Writer/Artist: Terry Hooper-Scharf
A4
Black and White
Paperback, 
331 Pages
Price: £15.00
It begins slowly with Earth’s heroes going about their daily tasks –fighting a giant robot controlled by a mad scientist’s brain , attackers both human and mystical -even alien high priests of some mysterious cult and their zombie followers and, of course, a ghost and a young genius lost in time. 
Pretty mundane. 
But there is a huge alien Mother-ship near the Moon and strange orange spheres pursue some of Earth’s heroes who then vanish into thin air –are they dead?  Some super villains revenge plan?
Then black, impenetrable domes cover cities world-wide. Beachheads for an alien invasion of Earth! 
A war between the Dark Old Gods and the pantheons that followed! 
Warriors from Earth’s past having to battle each day and whether they die or not they are back the next day! 
And no one suspects the driving force behind the events that could cause destruction and chaos throughout the multiverse.
Assaulted on all fronts can Earth’s defenders succeed or will they fail...nd as the death count grows they as "is this truly the end?"
 The Black Tower hit of 2012 still available at a low price until 24th December, 2014.

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1012. SkADaMo Day 15 (late)

chameleon

… they come and go, they come and gooooooo!

What is SkADaMo? Check it out here.


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1013. FILIJ: Mexico’s International Children’s Book Festival

logo_filij

I am just back from participating in  FILIJ, Mexico’s International Fair of Children and Youth Book and I am just floored by the experience. Run by Conaculta, Mexico’s governmental agency for the arts, it is BEA, ALA, NCTE, and the National Book Festival all in one glorious ten day event with over 300,000 people attending.  You can get a taste in this photo gallery. They (this is translated by google so is probably not too great) wish:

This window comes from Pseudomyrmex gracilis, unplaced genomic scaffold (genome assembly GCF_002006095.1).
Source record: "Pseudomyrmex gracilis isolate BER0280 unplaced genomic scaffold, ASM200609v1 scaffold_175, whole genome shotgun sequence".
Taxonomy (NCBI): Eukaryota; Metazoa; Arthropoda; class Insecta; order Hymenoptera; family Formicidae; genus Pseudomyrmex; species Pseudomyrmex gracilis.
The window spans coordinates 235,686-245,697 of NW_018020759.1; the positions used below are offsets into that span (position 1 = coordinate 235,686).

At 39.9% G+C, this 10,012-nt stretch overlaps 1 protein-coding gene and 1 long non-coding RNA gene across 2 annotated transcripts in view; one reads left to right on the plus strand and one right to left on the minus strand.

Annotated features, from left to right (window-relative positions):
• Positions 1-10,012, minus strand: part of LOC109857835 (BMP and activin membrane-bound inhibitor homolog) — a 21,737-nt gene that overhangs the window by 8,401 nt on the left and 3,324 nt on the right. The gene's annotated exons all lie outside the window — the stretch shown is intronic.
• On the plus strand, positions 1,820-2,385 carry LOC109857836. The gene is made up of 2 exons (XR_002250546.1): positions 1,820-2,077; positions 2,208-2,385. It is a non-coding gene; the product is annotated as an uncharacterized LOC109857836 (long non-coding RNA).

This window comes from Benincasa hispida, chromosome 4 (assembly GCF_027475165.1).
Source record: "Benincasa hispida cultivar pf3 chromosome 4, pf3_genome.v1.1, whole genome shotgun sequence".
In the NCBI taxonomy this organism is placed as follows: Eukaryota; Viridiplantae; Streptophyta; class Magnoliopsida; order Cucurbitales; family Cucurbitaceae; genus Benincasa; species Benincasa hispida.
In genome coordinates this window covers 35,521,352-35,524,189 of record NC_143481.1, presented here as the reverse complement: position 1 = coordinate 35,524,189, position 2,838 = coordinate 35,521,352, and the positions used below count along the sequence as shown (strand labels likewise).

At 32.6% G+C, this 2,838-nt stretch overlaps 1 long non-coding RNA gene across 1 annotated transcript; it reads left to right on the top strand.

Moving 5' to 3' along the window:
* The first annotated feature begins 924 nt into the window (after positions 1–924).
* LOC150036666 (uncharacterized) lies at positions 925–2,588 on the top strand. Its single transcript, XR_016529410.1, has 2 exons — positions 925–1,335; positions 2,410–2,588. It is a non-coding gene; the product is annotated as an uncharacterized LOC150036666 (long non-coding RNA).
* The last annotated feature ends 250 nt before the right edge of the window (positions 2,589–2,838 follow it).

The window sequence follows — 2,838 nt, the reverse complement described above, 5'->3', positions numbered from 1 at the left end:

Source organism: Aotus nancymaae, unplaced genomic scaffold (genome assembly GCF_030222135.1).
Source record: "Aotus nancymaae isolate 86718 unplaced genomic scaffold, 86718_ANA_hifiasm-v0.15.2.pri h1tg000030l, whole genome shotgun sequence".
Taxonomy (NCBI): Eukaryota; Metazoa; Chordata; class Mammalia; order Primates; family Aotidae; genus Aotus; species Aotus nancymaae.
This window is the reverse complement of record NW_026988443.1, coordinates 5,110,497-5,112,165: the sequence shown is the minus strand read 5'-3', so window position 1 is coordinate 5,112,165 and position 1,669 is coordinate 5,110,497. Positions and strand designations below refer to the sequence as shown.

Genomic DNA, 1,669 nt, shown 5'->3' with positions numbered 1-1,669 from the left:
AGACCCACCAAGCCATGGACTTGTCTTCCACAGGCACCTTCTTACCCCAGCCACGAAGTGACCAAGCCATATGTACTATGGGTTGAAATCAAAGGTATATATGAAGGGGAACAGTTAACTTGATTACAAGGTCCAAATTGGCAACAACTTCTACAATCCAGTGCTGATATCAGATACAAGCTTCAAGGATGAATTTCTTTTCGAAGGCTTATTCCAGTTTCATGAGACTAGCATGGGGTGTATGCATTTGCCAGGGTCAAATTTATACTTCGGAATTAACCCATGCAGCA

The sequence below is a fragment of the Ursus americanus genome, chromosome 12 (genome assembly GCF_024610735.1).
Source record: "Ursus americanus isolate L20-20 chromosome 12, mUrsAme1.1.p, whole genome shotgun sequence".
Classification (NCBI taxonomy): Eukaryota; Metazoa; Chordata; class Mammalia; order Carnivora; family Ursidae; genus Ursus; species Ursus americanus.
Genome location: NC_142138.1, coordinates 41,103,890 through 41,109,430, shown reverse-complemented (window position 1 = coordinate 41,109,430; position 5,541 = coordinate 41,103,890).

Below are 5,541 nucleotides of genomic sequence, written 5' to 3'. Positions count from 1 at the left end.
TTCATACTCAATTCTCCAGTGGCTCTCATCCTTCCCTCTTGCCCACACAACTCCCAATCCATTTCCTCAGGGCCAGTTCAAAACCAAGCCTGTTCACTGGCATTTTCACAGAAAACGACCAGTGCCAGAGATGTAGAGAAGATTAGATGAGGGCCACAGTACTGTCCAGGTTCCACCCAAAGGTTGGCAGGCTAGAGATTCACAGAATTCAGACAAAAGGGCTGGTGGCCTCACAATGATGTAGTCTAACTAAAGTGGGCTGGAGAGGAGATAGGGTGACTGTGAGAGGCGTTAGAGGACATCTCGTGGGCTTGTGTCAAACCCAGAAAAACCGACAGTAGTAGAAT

to encourage the habit of reading among children and young people of Mexico; and bring together publishers, booksellers, distributors, librarians, teachers and specialists, in order to raise the quality and quantity of publications circulating in the Mexican market. Also aims to compare experiences, promote exchange with other countries and bring the public to national and international issues.

expositores

The festival was a vibrant place of tents full of books to see and buy, entertainments such as rock concerts and puppet shows, and tons of children and people eagerly enjoying books and stories. Among the events for professionals are a National Meeting for Booksellers (and, yes, the photo is of Laura Vaccaro Seeger and Neal Porter who participated last year), a National Conference of Librarians, an International Seminar (for 600 participants:) on the Promotion of Reading, and 5 hour Master Classes on Writing and Illustration.  There were also school visits, all sorts of performances (just wandering around I saw a puppet show and a rock concert), and a huge area of workshops for children. You can get a taste of the magnitude of the festival by looking at this brochure that includes a map of the festival as well as a listing of all the publishers and a schedule of events.

Even before I got to the festival grounds I had an inkling that this was a big event for all, seeing this poster for it in the city center:

IMG_2077

And once at the fair grounds I just enjoyed the energy. I was there only on weekdays, but am told you can barely move on the weekends.

IMG_2127 (There were so many tents full of books! This may look empty, but it is not. Just liked the Peppa painting on this particular tent.)

IMG_2126(This was a rock concert.)

IMG_2125

(This was a lovely cafe, but I’m afraid the warm orange of the walls came out rather dark in this photo of mine. In the back you can see one of the delightful posters that were all around the place. I believe there was a contest to get the commission to do these posters.)